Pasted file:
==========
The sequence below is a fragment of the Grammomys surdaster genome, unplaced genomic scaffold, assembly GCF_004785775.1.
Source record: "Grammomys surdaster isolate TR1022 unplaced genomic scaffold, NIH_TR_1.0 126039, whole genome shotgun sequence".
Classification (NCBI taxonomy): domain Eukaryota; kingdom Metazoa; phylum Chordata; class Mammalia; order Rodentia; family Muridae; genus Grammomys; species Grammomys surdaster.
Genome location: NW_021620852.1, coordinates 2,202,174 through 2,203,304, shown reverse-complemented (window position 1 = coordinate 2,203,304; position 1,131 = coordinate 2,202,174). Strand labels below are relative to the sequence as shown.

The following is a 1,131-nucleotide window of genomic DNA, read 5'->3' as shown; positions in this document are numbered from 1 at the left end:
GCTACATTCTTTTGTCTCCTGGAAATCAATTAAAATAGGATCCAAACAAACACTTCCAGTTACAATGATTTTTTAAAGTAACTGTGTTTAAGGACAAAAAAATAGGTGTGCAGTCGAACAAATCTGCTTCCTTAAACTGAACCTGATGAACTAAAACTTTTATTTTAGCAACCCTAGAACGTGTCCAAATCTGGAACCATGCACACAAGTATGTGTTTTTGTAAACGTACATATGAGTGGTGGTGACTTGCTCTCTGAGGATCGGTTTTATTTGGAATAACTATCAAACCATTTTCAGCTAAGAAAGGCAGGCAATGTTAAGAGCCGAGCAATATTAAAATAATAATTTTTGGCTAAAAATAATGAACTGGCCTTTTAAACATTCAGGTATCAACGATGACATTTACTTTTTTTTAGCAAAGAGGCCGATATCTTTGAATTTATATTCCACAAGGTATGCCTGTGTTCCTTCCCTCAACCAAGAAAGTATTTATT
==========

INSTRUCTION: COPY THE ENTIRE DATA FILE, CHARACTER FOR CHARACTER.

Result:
The sequence below is a fragment of the Grammomys surdaster genome, unplaced genomic scaffold, assembly GCF_004785775.1.
Source record: "Grammomys surdaster isolate TR1022 unplaced genomic scaffold, NIH_TR_1.0 126039, whole genome shotgun sequence".
Classification (NCBI taxonomy): domain Eukaryota; kingdom Metazoa; phylum Chordata; class Mammalia; order Rodentia; family Muridae; genus Grammomys; species Grammomys surdaster.
Genome location: NW_021620852.1, coordinates 2,202,174 through 2,203,304, shown reverse-complemented (window position 1 = coordinate 2,203,304; position 1,131 = coordinate 2,202,174). Strand labels below are relative to the sequence as shown.

The following is a 1,131-nucleotide window of genomic DNA, read 5'->3' as shown; positions in this document are numbered from 1 at the left end:
GCTACATTCTTTTGTCTCCTGGAAATCAATTAAAATAGGATCCAAACAAACACTTCCAGTTACAATGATTTTTTAAAGTAACTGTGTTTAAGGACAAAAAAATAGGTGTGCAGTCGAACAAATCTGCTTCCTTAAACTGAACCTGATGAACTAAAACTTTTATTTTAGCAACCCTAGAACGTGTCCAAATCTGGAACCATGCACACAAGTATGTGTTTTTGTAAACGTACATATGAGTGGTGGTGACTTGCTCTCTGAGGATCGGTTTTATTTGGAATAACTATCAAACCATTTTCAGCTAAGAAAGGCAGGCAATGTTAAGAGCCGAGCAATATTAAAATAATAATTTTTGGCTAAAAATAATGAACTGGCCTTTTAAACATTCAGGTATCAACGATGACATTTACTTTTTTTTAGCAAAGAGGCCGATATCTTTGAATTTATATTCCACAAGGTATGCCTGTGTTCCTTCCCTCAACCAAGAAAGTATTTATT